5 Root Causes of Behavioral Changes in Dogs

Dogs are supposed to be pets that offer good time and companionship. They should relieve stress and help you loosen up after a strenuous day. However, sometimes they’re not acting the way they should. As their fur parents, we know our dogs better than anyone else. Even if our pets can’t verbally communicate their feelings, our instincts tell us when they’re not acting right.

If your pet used to be well-mannered and suddenly displays behavioral problems, there has to be a cause. Today, we will unravel the few reasons canines develop unwanted behaviors to help you proactively address particular characteristics you do not want in your pet.

Why Do Dogs Develop Unwanted Behaviors?

Exploring, digging, chewing, barking, and many more behaviors can develop in dogs, which can be an unavoidable part of pet ownership. Learning the causes of these behaviors can help you act on areas of their life that need attention. So below are five causes of unwanted canine behaviors you must be aware of.

1. Boredom or Social Isolation

Dogs that don’t get opportunities to socialize with their owners and fellows, or do not have toys or playmates in their environment, may engage in activities that can lead to destructive behavior like excessive chewing. Unfortunately, excessive chewing can put them at risk of serious dental problems and mistakenly swallowing foreign objects.

If the worst comes to worst, you’ll have to take your pet to a vet surgeon should these problems occur. You may visit their website for detailed information on their pet surgical services.

2. Illness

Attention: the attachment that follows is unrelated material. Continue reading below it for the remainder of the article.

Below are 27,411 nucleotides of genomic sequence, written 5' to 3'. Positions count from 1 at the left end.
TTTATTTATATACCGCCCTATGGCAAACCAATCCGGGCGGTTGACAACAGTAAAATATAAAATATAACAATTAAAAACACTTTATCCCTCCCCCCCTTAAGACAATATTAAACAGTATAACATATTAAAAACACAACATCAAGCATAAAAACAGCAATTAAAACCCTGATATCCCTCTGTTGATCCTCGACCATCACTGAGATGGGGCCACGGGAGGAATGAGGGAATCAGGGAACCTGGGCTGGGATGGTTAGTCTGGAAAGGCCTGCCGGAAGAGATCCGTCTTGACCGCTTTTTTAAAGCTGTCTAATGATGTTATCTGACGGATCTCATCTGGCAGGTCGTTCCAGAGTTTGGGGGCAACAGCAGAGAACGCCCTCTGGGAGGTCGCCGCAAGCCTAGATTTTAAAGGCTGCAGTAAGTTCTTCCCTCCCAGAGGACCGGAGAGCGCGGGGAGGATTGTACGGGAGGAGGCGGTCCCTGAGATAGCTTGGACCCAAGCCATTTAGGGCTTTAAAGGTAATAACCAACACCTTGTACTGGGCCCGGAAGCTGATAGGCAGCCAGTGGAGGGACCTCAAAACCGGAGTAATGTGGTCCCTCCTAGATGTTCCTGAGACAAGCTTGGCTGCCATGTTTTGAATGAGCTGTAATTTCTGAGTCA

Behavioral changes or failure to adapt or show normal behavior might stem from sickness. The dog might bark unnecessarily or might not bark at all. They might also be lethargic for too long or feel cranky and itchy. Limping, disinterest in foods, or lack of behavior synonymous with normal dogs may indicate sickness. If you observe any of these suspicious signs in your pet, take them to the veterinarian for a checkup.

This is why veterinarians encourage consistency in regular vet examinations to prevent, detect, and treat any underlying health conditions before they worsen and become serious for your pet. If you’re looking for vet facilities to examine your pet’s condition, you may search the web for “pet exam near me” to see accurate results.

3. Changes in Diet

Switching your dog’s diet to a poorer, cheaper, or less suitable diet can cause them to act up. You may not think of it, but diet can affect your canine’s behavior. Changing your dog’s diet to a poorer quality or something that does not agree with their taste buds can change how your pet behaves. Always feed your dog a healthy and high-quality diet, and avoid changing their diet often. If you’re unsure what to feed your furry companion, always ask your veterinarian for the best choices.

4. Lack of Exercise

Pets need physical exercise to burn off excess energy, but sometimes on-leash walks around the neighborhood are insufficient. Activities like jogging, running, off-leash runs, fetch games, dog-to-dog play, or doggie daycare for socially-active canines are exercise choices worth considering.

If you want to bring your four-legged buddy to a pet daycare or dog park to socialize with their fellows, ensure they’re fully vaccinated by your veterinarian. This helps protect your pet from any prevalent conditions they might encounter outside. You may visit this link to learn more about the importance of regular preventive care for pets.

5. Fears and Phobias

Fearful reactions to loud noises, fireworks, or thunderstorms often involve escape attempts that trigger destructive habits. When this happens, door frames, doors, walls, screens, and window trim often get damaged. This concern can be dangerous as excessively fearful canines can hurt themselves when trying to break through doors or windows to run away from the feared situation. Particular approaches like staying by their side, gently comforting them, and helping your pet feel safe are easy ways to overcome phobias and fears in dogs.


Learn More →